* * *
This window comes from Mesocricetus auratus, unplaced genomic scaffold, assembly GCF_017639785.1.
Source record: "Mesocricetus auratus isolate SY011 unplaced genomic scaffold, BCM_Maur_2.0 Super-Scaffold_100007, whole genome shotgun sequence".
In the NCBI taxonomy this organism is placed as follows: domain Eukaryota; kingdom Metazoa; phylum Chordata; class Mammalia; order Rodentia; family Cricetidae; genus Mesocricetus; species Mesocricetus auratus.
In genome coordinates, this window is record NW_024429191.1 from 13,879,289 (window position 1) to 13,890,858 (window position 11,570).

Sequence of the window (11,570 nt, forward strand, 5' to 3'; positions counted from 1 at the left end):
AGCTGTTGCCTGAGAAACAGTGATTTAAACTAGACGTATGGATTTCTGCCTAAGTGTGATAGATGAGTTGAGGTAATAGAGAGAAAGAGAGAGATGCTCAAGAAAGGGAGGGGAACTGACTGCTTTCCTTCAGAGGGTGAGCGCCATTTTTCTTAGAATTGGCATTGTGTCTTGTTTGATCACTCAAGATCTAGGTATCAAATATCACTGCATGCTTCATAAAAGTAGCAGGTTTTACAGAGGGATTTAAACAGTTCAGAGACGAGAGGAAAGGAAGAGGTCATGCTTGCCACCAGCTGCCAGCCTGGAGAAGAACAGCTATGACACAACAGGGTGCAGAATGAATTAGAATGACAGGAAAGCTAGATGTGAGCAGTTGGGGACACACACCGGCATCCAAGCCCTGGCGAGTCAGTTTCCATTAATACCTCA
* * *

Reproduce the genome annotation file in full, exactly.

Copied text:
This window comes from Mesocricetus auratus, unplaced genomic scaffold, assembly GCF_017639785.1.
Source record: "Mesocricetus auratus isolate SY011 unplaced genomic scaffold, BCM_Maur_2.0 Super-Scaffold_100007, whole genome shotgun sequence".
In the NCBI taxonomy this organism is placed as follows: domain Eukaryota; kingdom Metazoa; phylum Chordata; class Mammalia; order Rodentia; family Cricetidae; genus Mesocricetus; species Mesocricetus auratus.
In genome coordinates, this window is record NW_024429191.1 from 13,879,289 (window position 1) to 13,890,858 (window position 11,570).

Sequence of the window (11,570 nt, forward strand, 5' to 3'; positions counted from 1 at the left end):
AGCTGTTGCCTGAGAAACAGTGATTTAAACTAGACGTATGGATTTCTGCCTAAGTGTGATAGATGAGTTGAGGTAATAGAGAGAAAGAGAGAGATGCTCAAGAAAGGGAGGGGAACTGACTGCTTTCCTTCAGAGGGTGAGCGCCATTTTTCTTAGAATTGGCATTGTGTCTTGTTTGATCACTCAAGATCTAGGTATCAAATATCACTGCATGCTTCATAAAAGTAGCAGGTTTTACAGAGGGATTTAAACAGTTCAGAGACGAGAGGAAAGGAAGAGGTCATGCTTGCCACCAGCTGCCAGCCTGGAGAAGAACAGCTATGACACAACAGGGTGCAGAATGAATTAGAATGACAGGAAAGCTAGATGTGAGCAGTTGGGGACACACACCGGCATCCAAGCCCTGGCGAGTCAGTTTCCATTAATACCTCA